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  • Lipoma

    Lipoma is a type of benign tumor made up of adipose tissue, and is one of the most common soft tissue tumors.

    These tumors are small (often less than 1 centimeter) but can grow up to 6 centimeters, and usually painless.

    Lipomas are very common—approximately 1 percent of the population reportedly have a lipoma somewhere on their body—but they are most often found in adults between 40 and 60 years of age, or in children. There are differing opinions in the medical community as to whether or not these tumors can become malignant.

    Signs & Symptoms

    The cause of lipomas is not known, although there is a common belief that they are hereditary. These growths are usually found in the head, neck, torso, upper thighs, upper arms, or the underarms, although they can form anywhere on the body.

    A lipoma is characterized by the following signs:

    • A growth has formed that is small in size and can be felt right under the surface of the skin
    • The mass is moveable and feels “rubbery”
    • Is painless
    • Has remained the same size, or has grown very slowly over the span of a few years

    Diagnosis & Treatment of Lipoma

    A doctor can often diagnose a lipoma simply by looking at it, and may choose to remove it as a preventative measure against the mass becoming malignant.

    Most lipomas are harmless and do not require treatment. In some cases, the mass may need to be removed if any of the following occur:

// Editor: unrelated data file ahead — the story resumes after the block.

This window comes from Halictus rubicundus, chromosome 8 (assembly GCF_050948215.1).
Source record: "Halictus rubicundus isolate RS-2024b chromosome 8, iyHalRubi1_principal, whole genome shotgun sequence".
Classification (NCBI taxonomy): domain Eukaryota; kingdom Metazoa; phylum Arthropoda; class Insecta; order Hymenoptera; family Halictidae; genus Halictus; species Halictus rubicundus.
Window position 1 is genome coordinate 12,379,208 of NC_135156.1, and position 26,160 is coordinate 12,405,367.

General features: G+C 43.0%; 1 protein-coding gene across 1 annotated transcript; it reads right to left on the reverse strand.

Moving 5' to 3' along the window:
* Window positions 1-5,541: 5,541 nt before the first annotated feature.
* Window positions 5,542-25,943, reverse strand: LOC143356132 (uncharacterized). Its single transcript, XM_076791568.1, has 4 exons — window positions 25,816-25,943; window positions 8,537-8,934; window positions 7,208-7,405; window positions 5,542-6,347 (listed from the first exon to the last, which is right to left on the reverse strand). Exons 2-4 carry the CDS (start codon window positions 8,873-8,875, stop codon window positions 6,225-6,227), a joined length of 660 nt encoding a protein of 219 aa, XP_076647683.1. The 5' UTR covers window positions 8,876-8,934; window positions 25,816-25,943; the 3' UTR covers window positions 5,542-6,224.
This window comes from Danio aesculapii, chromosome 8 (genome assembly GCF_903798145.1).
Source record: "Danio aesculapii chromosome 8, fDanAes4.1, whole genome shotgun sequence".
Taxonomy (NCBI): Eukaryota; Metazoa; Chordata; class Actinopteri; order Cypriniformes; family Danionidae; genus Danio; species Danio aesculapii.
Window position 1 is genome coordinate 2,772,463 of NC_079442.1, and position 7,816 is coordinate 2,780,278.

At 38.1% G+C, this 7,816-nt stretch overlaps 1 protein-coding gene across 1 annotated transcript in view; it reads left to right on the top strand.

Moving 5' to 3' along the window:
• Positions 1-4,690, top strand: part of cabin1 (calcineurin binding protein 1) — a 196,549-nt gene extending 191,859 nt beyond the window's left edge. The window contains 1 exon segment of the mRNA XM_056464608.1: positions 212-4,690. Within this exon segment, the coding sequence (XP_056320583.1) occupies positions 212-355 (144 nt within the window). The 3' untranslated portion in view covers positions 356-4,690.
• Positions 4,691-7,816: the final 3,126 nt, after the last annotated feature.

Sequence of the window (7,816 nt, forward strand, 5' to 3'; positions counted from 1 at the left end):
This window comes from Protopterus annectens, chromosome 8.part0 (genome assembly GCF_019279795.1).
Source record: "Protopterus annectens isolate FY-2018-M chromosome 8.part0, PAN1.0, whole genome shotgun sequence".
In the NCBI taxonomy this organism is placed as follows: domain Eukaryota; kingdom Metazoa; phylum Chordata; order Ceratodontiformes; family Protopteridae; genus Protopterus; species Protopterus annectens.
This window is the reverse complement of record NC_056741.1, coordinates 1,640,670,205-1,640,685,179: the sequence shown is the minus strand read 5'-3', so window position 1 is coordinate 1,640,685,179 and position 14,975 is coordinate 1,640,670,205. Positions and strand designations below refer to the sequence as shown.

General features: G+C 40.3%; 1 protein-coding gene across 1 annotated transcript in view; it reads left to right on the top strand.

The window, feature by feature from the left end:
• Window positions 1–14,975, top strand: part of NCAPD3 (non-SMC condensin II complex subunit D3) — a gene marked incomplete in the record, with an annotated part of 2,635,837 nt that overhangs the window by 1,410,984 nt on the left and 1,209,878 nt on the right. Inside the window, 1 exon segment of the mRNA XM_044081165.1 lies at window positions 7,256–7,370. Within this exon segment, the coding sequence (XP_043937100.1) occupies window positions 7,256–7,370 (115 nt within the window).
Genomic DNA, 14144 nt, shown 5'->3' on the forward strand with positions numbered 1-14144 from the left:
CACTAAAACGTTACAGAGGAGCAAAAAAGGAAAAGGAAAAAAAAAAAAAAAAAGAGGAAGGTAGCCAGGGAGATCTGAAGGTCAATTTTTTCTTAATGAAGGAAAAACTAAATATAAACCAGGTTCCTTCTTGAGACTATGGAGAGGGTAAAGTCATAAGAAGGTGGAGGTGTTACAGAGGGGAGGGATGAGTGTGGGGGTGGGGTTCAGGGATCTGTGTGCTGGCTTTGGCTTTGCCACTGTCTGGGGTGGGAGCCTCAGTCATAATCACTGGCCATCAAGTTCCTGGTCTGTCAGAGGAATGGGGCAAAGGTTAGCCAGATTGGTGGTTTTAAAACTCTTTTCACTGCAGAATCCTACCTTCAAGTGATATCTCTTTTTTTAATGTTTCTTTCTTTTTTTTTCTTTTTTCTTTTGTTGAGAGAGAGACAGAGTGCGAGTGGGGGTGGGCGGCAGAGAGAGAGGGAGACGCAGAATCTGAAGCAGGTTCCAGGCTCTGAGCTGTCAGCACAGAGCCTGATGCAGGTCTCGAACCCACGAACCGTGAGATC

• Growth becomes painful or tender
    • Frequently becomes infected or inflamed
    • Emits a foul-smelling discharge(could signal infection)
    • Limits mobility
    • Changes drastically in size
    • Changes drastically in appearance

    The growth can be removed surgically by a physician during an in-office procedure; depending on the location of the mass, it may need to be removed in a hospital with the patient under general anesthesia.


    A regular lipoma usually does not cause any long-term health problems or side effects. Unless the growth becomes inflamed or more serious issues develop, the patient should not notice any difference in the quality of life if they have a lipoma. If more serious conditions do arise, the size, location, and symptoms of the growth will determine the patient’s long-term prognosis.